Pike and Collaros isn't changing systems, it's your starter got injured and your back-up came in and ran the system he's been learning.

Boeckman and Pryor was "we have a great run game to bail out our freshman QB that can't throw or read defenses."  That team would've been, and was, much more productive offensively with Boeckman under center.

PSU from Morelli to Clark is a transition but ignores that Clark was in year 3 when he took over for Morelli with decent playing time sprinkled throughout years 1 and 2. 

lunchboxthegoat

January 21st, 2011 at 2:15 PM ^

so let me get this straight, we're vilifying RR for making GERG run a defense he did not run or understand or have any capacity to teach and then we're turning around and blaming RR for a terrible season because he ran the offense that he knew how to run and he understood and had a capacity to teach? OK....

 

yes, history tells us that [email protected] was an EPIC FAIL. But let's not pretend like we can have it both ways.

saveferris

January 21st, 2011 at 1:44 PM ^

The falacious argument here is that somehow the transition in 2008 could have been handled in a way that would have produced a result acceptable to the fanbase.

So Rich Rodriguez comes in and "adapts" to the talent he has on hand, which is still essentially none (sorry, Mallett, Manningham,and Arrington are still gone).  Michigan limps through to a 5-7 or 6-6 season.  Everyone is still pissed off because we either missed a bowl game or went to a every unimpressive bowl game and his seat is still getting warm.  Oh yeah, and he's a season behind in getting his offensive squad acclimated to his style of football.

The bottom line is 2008 was going to be a disappointing year regardless of who was coaching or what offense we ran.  Applying omniscience to this argument is pointless.

M-Dog

January 21st, 2011 at 5:54 PM ^

with some Threet play action passes in the ND and Iowa games.

He should have done some more of this in his winnable games like Toledo and Purdue and tried to go at least 6-6 and keep the bowl streak alive.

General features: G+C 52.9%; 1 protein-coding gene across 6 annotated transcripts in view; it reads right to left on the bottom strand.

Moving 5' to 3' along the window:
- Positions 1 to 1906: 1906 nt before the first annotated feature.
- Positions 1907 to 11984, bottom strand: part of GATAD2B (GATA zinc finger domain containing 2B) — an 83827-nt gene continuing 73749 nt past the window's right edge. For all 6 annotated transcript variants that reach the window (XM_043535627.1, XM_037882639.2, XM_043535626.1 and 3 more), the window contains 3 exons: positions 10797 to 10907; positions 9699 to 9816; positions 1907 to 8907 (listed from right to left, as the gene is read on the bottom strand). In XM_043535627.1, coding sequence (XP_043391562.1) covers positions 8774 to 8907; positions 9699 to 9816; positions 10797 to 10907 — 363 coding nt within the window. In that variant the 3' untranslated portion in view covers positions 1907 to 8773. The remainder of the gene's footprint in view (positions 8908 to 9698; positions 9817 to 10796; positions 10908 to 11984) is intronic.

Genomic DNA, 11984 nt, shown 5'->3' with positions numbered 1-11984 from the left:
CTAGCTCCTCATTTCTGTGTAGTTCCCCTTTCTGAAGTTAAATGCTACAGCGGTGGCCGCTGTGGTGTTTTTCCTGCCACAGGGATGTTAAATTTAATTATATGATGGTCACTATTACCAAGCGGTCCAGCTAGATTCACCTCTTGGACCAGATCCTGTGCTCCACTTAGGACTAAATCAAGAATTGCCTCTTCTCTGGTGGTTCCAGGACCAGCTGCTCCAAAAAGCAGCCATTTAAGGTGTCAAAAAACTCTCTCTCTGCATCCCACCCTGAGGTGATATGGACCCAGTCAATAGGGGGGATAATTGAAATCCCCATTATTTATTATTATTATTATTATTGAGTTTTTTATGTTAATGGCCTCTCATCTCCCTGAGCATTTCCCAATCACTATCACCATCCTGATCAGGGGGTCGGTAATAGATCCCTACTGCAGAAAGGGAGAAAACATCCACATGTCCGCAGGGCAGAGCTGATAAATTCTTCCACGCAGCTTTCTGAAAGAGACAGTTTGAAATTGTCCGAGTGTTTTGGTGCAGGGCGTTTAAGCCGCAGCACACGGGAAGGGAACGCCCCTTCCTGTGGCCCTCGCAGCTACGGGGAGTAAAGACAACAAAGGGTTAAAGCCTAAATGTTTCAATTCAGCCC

it would have slowed the full glorious implementation of the spread, but he would have lived to fight another day.  

blueheron

January 21st, 2011 at 1:48 PM ^

"If wonder if Brian thinks that Michigan would have been WORSE than 3-9 if they had used a more "traditional" offense in 2008."

You don't seem like a big-picture thinker (sorry).  So ... maybe the ineptitude at QB, if steered slightly differently, could have gone 6-6 in a PRO-STYLE (!!!) offense.  Great.  What would they do the next year?  More PRO-STYLE?

raleighwood

January 21st, 2011 at 2:15 PM ^

So I guess that you're proclaiming yourself to be a "big picture" thinker?  That would mean you agree with the course of action that set them up for a 3-9 season which set them up for a 5-7 season which set them up for a 7-6 season which set them up for a new coach.  Is that the "big picture" that you're talking about?

Regarding what offense they would run the next year......I would answer whichever offense gave them the best opportunity to win games.  Winning games preserves jobs.

Jasper

January 21st, 2011 at 2:38 PM ^

With all respect, I think you missed something obvious.  Rodriguez runs the spread (for better or worse).  That was his plan all along.  As a mere mortal (or worse, depending on whom you ask), he didn't have another offense available.

He thought that the spread gave him the best chance to win.  Given that, why would he delay to process (transition to the spread) for a year just to *maybe* get a couple more wins?  (That's the ridiculous part of all this.  Way too many people assume that available talent had nothing to do with the '08 results.)  Bad risk:reward ratio.

M-Dog

January 21st, 2011 at 5:46 PM ^

When large projects are implemented that do not have a "payoff" for years, they provide interim milestone "victories" along the way.  It's standard procedure. 

They do this to provide interim payoffs so that the whole damn thing does not get cancelled.  They don't just say "Hey, you're going to love it in five years, just close your eyes and go away until then." 

This actually slows down the overall payoff but it's necessary to be able to keep going and to live to fight another day. 

This is what RR should have done.  He didn't, and he got cancelled. 

blueheron

January 21st, 2011 at 2:46 PM ^

Apu: Welcome, steady customer. I see you are ready for the civil war re-enactment.
Homer: I need some supplies. I keg of beer, and a six pack to hold me till I tap the keg.
Apu: Here you go.
Homer: Thanks. Are you sure you don't want to come? In a civil war re-enactment we need lots of Indians to shoot.
Apu: I don't know what part of that sentence to correct first, but I cannot come.

- - -

Yes, winning games preserves jobs.  On that we agree.

- - -

Exactly what kind of offense, with Threet/Sheridan at the helm, should RichRod have run?  Some details would be nice.  -1 for any unsupported references to PRO-STYLE.